Melissa K. Turner, chief hygiene officer for Cellerant Consulting, discusses whether biofilm is dentistry’s most evil nemesis or the next revolutionary thing.
Q: How common is biofilm?
A: We educate patients about dental biofilm every hour, every day. Dental biofilm, or what we used to refer to as dental plaque, has its hands in preventive and restorative procedures and is a common factor for oral disease. From implant failures to gingival inflammation and bone loss to imperfect margins and more, oral health professionals live and breathe dental biofilm every day.
Much like the antagonist in any good story, dental biofilm continues to show up as the star nemesis in today’s clinical dentistry—we scale it, polish it, remove it, and dread it. But what do we actually know about these complex microbiological communities living within and around us? Are they always bad? Do they truly cause inflammation? Can we eliminate them completely?
Q: What exactly is dental biofilm?
A: The significance of biofilm and its correlations within the oral cavity are still very much a mystery. What we do know is that dental biofilm is directly correlated with gingival inflammation and disease, leading to restorative failures, relapses in periodontal therapy, and frustrated patients and providers. At its heart, biofilm comprises communities of micro-organisms that survive, adapt, create offspring, and grow. These communities are in constant flux, spending their days exchanging DNA, using cell-to-cell signaling, and attacking prey to compete for resources.
Q: When was biofilm discovered?
A: Prior to the 1900s, the current theory was that all microbes were planktonic—freely suspended cells. In the 1940s, it was discovered that microbes attach to surfaces and that these surface-associated cells had distinct characteristics, the ability to grow, and an ecosystem. Then, in 1978, Dr. Bill Costerton created the theory of biofilms. We now know that 95% of bacteria living in nature live in biofilms, and in 2002, the National Institutes of Health noted biofilm accounted for more than 80% of microbial infections in the body.
Q: What surfaces can biofilm grow on?
A: Biofilm needs 3 things to survive: moisture, nutrients, and a surface. Essentially, biofilm can be found anywhere those 3 components collectively exist—living tissue, indwelling medical devices, contact lenses, industrial and potable water systems, natural aquatic centers, plant and animal tissues, catheters, pacemakers, implants, fossils, deep sea vents, and more. These microbial communities play a role in our dental unit waterlines, 3-in-1 syringes, and handpieces. Within the mouth, dental biofilm is found on virtually every surface: fixed and removable prostheses, restorations, and subgingivally on hard and soft tissues.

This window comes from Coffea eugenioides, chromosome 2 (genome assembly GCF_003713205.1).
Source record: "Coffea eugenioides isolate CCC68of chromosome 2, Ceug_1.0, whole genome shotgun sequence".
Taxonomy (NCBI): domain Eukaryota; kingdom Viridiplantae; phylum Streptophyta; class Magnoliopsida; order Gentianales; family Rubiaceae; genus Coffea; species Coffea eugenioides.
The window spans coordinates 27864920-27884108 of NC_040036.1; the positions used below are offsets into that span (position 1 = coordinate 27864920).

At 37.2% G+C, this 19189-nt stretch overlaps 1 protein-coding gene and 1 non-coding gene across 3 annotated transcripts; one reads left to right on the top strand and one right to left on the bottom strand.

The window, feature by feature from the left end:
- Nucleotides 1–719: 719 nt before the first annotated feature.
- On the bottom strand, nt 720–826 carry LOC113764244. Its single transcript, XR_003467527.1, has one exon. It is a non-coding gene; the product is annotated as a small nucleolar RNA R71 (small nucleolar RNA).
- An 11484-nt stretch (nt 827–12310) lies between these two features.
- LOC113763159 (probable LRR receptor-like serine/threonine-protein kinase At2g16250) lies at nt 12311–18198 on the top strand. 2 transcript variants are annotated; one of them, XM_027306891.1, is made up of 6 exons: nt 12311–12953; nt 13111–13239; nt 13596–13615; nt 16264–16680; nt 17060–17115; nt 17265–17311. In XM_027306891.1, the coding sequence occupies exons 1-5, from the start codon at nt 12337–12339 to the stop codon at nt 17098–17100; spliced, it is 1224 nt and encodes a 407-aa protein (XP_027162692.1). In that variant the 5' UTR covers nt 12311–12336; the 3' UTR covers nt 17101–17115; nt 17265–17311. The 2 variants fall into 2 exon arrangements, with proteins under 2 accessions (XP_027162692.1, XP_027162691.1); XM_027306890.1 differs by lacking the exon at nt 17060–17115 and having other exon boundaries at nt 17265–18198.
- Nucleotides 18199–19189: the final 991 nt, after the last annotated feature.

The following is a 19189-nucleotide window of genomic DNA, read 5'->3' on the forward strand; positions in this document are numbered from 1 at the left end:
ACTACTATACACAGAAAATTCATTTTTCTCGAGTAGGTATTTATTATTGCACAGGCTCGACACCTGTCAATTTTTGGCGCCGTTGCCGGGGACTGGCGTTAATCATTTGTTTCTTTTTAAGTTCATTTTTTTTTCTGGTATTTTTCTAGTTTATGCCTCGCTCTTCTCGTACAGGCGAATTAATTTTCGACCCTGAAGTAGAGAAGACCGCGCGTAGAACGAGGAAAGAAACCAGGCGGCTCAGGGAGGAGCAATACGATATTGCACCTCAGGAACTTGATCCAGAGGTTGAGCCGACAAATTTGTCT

Q: What are the 4 components of biofilm?
A: All biofilm, whether inside or outside the mouth, is composed of 4 components: communities, microbial cells, extracellular polymeric substances (EPS), and waterways. Consisting of bacteria, fungi, and protists, these microbes live within the EPS, a gooey, sticky substance primarily made of polysaccharides. One of the most important aspects of this type of microbial community is the waterways, where waste is eliminated as well as where communication, seeding, and dispersal take place.
Q: What makes biofilm adaptable?
A: Leave any liquid in a container for too long and what do you get? A slimy container and an unfortunate odor! This is partly due to the EPS—a gooey, sticky substance primarily made of polysaccharides. The EPS covering acts as a protective barrier against extreme temperatures and pH, shields against ultraviolet light, and also supplies nutrients. Harmful substances such as antimicrobials, bleach, and metals are also neutralized when they come in contact with EPS.
Q: What’s next for dental biofilm?
A: Recently, bioremediation has helped shine a different, more positive light on biofilm. Bioremediation was used to clean up the 2010 Deepwater Horizon oil spill. With bioremediation, biofilm is introduced into the environment to degrade oil molecules into less harmful compounds. Micro-organisms within the biofilm then consume the oil as their food source, thus entering the natural life cycle of the ecosystem.
Biofilm itself may remain a mystery to the dental professional, but we are great at understanding the need to reduce and control the oral bioburden by chemical and mechanical means. Regular removal of biofilm through brushing and flossing makes a significant impact, as well as reducing biofilm with xylitol, activated chlorine dioxide, and other biofilm-reducing ingredients. The introduction of restorative materials with antimicrobial properties is proving helpful, as is the utilization of salivary and plaque testing for personalized patient insights. Current biofilm research focuses on the medical-dental link and the systemic impact of pathogenic oral bacteria because oral disease often sets the stage for chronic, degenerative diseases and has definitive links to diabetes, cardiovascular disease, pneumonia, and Alzheimer’s disease.
The mystery of whether biofilm is the antagonist or protagonist in our story of oral health lies in this question: Is dental biofilm always bad? Could bioremediation have a significant impact on the treatment of oral disease? After all, if we’ve learned anything from our favorite villains—Voldemort, Darth Vader, the Joker—the best stories often blur the lines between the antagonist and protagonist!
Ms. Turner is a 20-year veteran dental hygienist and a sought-after fractional executive, consultant, dynamic speaker, and top millennial content creator. She is the founder and founding board member of multiple companies and partners with companies of all sizes—from pre-seed startups to large international brands—on brand strategy and product growth. She can be reached at melissakturner.com.